Help Students Start Asking Questions Again!

A MiddleWeb Blog

One of the toughest – and most worthwhile – classroom teaching tasks is working with students to develop their capacity and confidence to ask good questions.

As soon as they are old enough to talk, kids want to know everything about the world around them. Where does wind come from? How do birds not get tired? Why do we have armpits? Each inquiry is a reflection of their inexperience and natural inclination to seek out information, explanation, and clarification about their environment (Isaacs, 2018).

Unfortunately, the older students get, the fewer questions they ask. Some stop asking them all together. The questions our tweens and teens do offer up are mostly procedural…mere attempts to find out information about an assignment.

This happens for a number of reasons, including heightened self-awareness, fear of ridicule from their peers, and classrooms that are often overflowing with teacher talk but suffering a drought when it comes to questions posed by students.

Three Questions for Every Teacher

As educators, we understand the value in promoting student participation. Practice in formulating questions is part of that process. When learners devise their own questions, they are obliged to think about the material, analyze it based on what they already know, evaluate information using evidence, and determine what they have yet to learn (Soiferman, 2019).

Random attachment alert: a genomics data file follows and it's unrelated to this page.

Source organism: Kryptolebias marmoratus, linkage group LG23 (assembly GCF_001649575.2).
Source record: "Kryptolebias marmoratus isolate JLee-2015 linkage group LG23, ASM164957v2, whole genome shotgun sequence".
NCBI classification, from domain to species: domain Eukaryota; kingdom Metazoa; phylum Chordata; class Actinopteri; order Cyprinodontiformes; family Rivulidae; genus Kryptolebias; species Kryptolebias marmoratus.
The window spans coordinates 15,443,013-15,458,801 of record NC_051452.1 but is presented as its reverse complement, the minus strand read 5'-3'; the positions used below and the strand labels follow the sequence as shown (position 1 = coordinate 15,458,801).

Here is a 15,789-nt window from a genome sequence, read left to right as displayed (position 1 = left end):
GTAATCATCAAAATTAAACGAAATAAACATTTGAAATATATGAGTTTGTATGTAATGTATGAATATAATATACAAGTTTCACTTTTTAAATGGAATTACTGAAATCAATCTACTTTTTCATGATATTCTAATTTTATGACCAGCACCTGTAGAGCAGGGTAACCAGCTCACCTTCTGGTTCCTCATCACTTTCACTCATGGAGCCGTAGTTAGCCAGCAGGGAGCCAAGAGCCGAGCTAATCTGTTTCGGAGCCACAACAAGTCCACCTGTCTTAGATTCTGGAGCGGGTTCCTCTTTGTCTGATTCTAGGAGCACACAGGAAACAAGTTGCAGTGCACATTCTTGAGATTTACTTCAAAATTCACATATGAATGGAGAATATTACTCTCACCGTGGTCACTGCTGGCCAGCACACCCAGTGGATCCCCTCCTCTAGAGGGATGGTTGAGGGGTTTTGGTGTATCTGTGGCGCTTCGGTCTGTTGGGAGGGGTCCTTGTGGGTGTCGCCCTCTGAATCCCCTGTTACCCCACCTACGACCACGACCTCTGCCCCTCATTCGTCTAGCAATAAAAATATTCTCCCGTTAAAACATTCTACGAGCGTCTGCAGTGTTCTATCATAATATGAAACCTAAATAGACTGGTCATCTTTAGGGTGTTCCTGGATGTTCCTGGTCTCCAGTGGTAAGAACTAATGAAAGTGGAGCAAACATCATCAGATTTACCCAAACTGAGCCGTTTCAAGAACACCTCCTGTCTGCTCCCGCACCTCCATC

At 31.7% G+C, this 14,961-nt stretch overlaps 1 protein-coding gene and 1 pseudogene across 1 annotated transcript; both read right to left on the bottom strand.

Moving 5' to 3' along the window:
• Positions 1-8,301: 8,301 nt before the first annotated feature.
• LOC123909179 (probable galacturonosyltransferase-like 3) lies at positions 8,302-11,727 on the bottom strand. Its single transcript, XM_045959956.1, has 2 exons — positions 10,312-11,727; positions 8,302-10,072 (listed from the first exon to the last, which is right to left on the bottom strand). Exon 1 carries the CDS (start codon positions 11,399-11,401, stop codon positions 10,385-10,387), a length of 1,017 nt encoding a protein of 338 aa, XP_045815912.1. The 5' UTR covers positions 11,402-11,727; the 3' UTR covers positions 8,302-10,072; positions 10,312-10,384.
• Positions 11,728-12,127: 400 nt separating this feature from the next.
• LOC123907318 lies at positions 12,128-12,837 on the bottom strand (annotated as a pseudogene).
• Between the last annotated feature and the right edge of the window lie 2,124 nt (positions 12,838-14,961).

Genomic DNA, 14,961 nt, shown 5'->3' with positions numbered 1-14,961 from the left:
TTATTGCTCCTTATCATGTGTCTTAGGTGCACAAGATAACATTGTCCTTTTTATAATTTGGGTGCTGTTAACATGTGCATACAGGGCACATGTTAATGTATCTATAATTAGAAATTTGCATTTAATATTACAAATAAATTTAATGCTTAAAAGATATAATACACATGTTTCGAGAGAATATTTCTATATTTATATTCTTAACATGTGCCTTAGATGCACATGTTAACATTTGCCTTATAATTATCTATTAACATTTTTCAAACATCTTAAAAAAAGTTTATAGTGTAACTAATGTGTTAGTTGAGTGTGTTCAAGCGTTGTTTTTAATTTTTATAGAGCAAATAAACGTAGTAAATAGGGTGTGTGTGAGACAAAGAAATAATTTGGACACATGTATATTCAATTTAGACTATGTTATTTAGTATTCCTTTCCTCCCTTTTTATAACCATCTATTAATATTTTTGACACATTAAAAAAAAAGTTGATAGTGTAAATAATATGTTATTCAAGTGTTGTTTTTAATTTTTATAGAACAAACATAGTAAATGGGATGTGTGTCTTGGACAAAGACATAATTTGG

That’s just what we dream will always be happening in our classrooms.

For teachers desiring a classroom rich in inquiry and student-created questions, consider asking three How’s as you design each learning activity:

1. Valuing Student Questions

Teachers should start by asking themselves, How do I communicate to students that I value their questions? Most of us establish (and even post) classroom expectations and norms dealing with peer interaction, procedures, and behavior. It’s equally important to establish an expectation for engaged learning by formulating and seeking answers to questions.

Consider including at least one one norm or ‘awareness’ statement such as…

  • We learn through questions.
  • We are question askers.
  • Asking questions is a sign of active, powerful thinking.